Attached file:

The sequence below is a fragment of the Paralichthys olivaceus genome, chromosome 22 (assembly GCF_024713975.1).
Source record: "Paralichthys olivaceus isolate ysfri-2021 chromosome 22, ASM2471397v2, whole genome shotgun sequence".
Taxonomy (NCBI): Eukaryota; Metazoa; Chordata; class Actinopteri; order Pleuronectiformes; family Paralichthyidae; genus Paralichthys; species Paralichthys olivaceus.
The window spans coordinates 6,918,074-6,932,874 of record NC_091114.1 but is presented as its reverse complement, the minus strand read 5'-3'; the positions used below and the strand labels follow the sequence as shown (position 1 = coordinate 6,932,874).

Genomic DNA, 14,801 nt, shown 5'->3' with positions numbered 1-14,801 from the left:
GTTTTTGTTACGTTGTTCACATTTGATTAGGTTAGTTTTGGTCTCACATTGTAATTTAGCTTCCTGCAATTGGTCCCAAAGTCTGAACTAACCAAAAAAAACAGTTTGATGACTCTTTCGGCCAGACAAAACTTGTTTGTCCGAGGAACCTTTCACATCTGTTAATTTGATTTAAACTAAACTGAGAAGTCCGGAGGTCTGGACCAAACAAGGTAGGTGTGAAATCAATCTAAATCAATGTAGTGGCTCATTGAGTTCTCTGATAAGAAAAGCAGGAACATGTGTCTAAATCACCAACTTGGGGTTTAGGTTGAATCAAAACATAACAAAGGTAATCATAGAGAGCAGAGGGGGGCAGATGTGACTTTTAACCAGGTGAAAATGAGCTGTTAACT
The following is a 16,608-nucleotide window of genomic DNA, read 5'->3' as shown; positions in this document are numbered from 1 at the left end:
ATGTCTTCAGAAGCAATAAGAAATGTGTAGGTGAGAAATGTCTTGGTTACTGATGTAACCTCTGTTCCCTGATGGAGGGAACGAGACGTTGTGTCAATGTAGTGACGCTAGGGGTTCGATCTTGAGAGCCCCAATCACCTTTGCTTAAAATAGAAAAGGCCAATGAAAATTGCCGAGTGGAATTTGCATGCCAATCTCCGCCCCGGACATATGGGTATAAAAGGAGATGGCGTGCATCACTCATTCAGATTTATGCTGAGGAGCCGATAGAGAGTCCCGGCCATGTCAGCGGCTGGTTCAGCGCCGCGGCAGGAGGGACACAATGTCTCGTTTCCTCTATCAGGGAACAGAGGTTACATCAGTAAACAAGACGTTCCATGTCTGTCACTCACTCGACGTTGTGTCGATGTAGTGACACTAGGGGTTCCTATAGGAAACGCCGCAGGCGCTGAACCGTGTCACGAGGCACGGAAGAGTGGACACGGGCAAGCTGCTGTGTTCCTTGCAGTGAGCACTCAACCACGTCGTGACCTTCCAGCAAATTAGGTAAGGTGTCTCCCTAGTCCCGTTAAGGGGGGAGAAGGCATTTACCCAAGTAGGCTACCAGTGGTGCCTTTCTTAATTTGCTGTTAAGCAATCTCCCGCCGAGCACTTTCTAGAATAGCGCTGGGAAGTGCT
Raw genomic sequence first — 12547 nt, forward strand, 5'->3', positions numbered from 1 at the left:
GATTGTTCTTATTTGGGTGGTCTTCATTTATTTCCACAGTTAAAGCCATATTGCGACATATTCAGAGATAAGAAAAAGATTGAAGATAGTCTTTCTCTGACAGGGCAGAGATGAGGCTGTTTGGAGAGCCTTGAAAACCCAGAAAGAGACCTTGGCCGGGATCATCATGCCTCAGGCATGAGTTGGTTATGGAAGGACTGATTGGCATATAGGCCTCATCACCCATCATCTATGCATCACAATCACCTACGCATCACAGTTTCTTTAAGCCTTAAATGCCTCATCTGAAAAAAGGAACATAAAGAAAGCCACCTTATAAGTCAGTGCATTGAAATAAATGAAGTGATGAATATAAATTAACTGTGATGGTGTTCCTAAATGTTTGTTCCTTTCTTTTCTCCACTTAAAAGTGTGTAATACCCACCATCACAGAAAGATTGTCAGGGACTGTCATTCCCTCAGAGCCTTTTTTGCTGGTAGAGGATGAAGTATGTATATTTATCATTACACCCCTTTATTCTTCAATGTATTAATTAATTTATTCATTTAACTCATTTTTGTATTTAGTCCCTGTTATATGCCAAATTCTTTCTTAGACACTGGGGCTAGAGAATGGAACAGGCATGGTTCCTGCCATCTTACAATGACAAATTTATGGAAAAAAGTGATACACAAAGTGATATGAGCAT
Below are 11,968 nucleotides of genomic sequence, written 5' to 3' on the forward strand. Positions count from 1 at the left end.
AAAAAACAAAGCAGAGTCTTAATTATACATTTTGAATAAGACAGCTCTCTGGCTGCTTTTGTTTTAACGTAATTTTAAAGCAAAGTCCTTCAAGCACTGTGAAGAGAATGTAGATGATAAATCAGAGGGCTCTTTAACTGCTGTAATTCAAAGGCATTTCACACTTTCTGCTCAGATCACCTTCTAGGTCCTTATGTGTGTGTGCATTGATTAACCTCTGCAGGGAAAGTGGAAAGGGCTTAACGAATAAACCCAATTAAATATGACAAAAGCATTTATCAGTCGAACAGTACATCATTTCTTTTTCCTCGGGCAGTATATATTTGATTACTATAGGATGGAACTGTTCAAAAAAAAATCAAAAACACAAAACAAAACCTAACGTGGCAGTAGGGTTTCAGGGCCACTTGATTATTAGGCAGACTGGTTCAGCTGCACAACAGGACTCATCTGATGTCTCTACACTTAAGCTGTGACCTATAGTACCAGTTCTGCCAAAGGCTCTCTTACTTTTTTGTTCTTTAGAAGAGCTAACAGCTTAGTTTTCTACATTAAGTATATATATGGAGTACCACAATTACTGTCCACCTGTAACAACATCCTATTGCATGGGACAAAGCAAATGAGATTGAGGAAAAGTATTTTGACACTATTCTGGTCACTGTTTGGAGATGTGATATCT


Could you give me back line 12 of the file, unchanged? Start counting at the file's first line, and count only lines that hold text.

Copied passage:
AAAAAACAAAGCAGAGTCTTAATTATACATTTTGAATAAGACAGCTCTCTGGCTGCTTTTGTTTTAACGTAATTTTAAAGCAAAGTCCTTCAAGCACTGTGAAGAGAATGTAGATGATAAATCAGAGGGCTCTTTAACTGCTGTAATTCAAAGGCATTTCACACTTTCTGCTCAGATCACCTTCTAGGTCCTTATGTGTGTGTGCATTGATTAACCTCTGCAGGGAAAGTGGAAAGGGCTTAACGAATAAACCCAATTAAATATGACAAAAGCATTTATCAGTCGAACAGTACATCATTTCTTTTTCCTCGGGCAGTATATATTTGATTACTATAGGATGGAACTGTTCAAAAAAAAATCAAAAACACAAAACAAAACCTAACGTGGCAGTAGGGTTTCAGGGCCACTTGATTATTAGGCAGACTGGTTCAGCTGCACAACAGGACTCATCTGATGTCTCTACACTTAAGCTGTGACCTATAGTACCAGTTCTGCCAAAGGCTCTCTTACTTTTTTGTTCTTTAGAAGAGCTAACAGCTTAGTTTTCTACATTAAGTATATATATGGAGTACCACAATTACTGTCCACCTGTAACAACATCCTATTGCATGGGACAAAGCAAATGAGATTGAGGAAAAGTATTTTGACACTATTCTGGTCACTGTTTGGAGATGTGATATCT